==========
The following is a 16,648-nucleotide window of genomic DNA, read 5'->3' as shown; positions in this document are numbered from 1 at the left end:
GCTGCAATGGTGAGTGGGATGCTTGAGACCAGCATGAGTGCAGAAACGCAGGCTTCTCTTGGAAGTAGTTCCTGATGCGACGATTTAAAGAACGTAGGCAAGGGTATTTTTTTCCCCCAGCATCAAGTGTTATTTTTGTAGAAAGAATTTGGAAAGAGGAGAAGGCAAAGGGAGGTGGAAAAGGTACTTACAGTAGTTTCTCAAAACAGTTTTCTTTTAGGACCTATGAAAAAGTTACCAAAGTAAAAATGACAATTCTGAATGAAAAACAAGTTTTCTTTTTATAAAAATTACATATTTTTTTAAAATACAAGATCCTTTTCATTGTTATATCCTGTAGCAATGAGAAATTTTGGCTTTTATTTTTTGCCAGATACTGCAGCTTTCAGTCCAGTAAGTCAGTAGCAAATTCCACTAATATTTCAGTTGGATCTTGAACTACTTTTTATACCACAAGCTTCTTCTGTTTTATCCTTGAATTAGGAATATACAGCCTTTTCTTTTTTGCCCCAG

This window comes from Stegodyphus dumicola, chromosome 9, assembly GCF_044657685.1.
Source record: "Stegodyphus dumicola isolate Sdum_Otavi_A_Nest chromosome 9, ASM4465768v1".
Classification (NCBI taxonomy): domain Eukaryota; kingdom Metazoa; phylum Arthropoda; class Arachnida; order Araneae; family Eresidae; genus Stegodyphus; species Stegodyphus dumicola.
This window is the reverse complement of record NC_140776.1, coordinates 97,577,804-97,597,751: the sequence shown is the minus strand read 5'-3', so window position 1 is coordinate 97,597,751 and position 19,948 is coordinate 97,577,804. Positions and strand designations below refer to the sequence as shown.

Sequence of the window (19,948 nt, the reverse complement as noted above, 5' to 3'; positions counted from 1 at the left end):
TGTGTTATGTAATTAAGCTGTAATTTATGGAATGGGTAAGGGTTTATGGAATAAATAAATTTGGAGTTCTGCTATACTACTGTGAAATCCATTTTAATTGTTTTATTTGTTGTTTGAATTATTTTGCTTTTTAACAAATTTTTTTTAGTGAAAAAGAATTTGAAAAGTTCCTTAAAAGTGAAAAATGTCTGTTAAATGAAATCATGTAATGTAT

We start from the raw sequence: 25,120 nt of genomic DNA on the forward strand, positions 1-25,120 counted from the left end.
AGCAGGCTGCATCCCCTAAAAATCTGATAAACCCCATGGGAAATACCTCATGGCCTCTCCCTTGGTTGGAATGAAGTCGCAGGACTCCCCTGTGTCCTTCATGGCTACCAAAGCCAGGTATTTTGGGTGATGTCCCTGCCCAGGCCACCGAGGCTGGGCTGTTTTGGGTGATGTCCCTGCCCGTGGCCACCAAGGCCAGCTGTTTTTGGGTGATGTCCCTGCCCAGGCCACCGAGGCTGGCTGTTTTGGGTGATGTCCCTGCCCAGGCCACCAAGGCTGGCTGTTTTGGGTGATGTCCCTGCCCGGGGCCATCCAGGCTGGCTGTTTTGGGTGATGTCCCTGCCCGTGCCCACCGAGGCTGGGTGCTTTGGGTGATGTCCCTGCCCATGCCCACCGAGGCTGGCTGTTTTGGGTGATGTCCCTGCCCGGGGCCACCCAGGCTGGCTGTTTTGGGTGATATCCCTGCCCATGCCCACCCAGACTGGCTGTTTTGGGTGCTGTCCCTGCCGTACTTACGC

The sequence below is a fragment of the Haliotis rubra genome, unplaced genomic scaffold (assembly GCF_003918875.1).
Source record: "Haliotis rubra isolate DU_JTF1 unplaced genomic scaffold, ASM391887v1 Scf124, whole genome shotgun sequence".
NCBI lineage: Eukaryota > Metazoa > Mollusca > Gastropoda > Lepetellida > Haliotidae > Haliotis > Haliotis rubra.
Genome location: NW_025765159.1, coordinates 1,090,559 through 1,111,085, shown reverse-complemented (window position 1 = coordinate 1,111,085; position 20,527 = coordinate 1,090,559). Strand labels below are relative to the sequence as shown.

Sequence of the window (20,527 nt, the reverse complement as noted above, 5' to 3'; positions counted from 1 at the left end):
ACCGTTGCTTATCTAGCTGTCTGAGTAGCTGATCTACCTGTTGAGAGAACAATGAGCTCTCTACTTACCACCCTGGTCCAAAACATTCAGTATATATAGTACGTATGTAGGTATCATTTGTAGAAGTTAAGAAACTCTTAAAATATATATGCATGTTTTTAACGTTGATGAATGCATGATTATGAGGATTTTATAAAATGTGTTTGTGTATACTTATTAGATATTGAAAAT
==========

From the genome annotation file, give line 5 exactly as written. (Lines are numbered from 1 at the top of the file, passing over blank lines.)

Classification (NCBI taxonomy): domain Eukaryota; kingdom Metazoa; phylum Arthropoda; class Arachnida; order Araneae; family Eresidae; genus Stegodyphus; species Stegodyphus dumicola.